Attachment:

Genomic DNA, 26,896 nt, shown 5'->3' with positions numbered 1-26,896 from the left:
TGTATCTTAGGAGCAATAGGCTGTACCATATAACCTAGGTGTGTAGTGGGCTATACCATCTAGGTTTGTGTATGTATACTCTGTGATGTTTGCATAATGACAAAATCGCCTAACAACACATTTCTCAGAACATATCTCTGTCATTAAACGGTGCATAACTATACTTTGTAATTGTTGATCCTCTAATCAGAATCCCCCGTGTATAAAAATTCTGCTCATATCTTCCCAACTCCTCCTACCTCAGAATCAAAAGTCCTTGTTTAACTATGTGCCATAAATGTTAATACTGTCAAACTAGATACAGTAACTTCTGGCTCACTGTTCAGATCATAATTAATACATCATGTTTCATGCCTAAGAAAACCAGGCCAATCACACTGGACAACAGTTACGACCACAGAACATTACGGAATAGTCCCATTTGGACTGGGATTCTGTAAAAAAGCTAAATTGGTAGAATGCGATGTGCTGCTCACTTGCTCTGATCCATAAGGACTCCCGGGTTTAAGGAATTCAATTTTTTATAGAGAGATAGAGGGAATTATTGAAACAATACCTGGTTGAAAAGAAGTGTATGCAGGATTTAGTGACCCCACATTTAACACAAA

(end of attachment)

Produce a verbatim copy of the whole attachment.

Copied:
Genomic DNA, 26,896 nt, shown 5'->3' with positions numbered 1-26,896 from the left:
TGTATCTTAGGAGCAATAGGCTGTACCATATAACCTAGGTGTGTAGTGGGCTATACCATCTAGGTTTGTGTATGTATACTCTGTGATGTTTGCATAATGACAAAATCGCCTAACAACACATTTCTCAGAACATATCTCTGTCATTAAACGGTGCATAACTATACTTTGTAATTGTTGATCCTCTAATCAGAATCCCCCGTGTATAAAAATTCTGCTCATATCTTCCCAACTCCTCCTACCTCAGAATCAAAAGTCCTTGTTTAACTATGTGCCATAAATGTTAATACTGTCAAACTAGATACAGTAACTTCTGGCTCACTGTTCAGATCATAATTAATACATCATGTTTCATGCCTAAGAAAACCAGGCCAATCACACTGGACAACAGTTACGACCACAGAACATTACGGAATAGTCCCATTTGGACTGGGATTCTGTAAAAAAGCTAAATTGGTAGAATGCGATGTGCTGCTCACTTGCTCTGATCCATAAGGACTCCCGGGTTTAAGGAATTCAATTTTTTATAGAGAGATAGAGGGAATTATTGAAACAATACCTGGTTGAAAAGAAGTGTATGCAGGATTTAGTGACCCCACATTTAACACAAA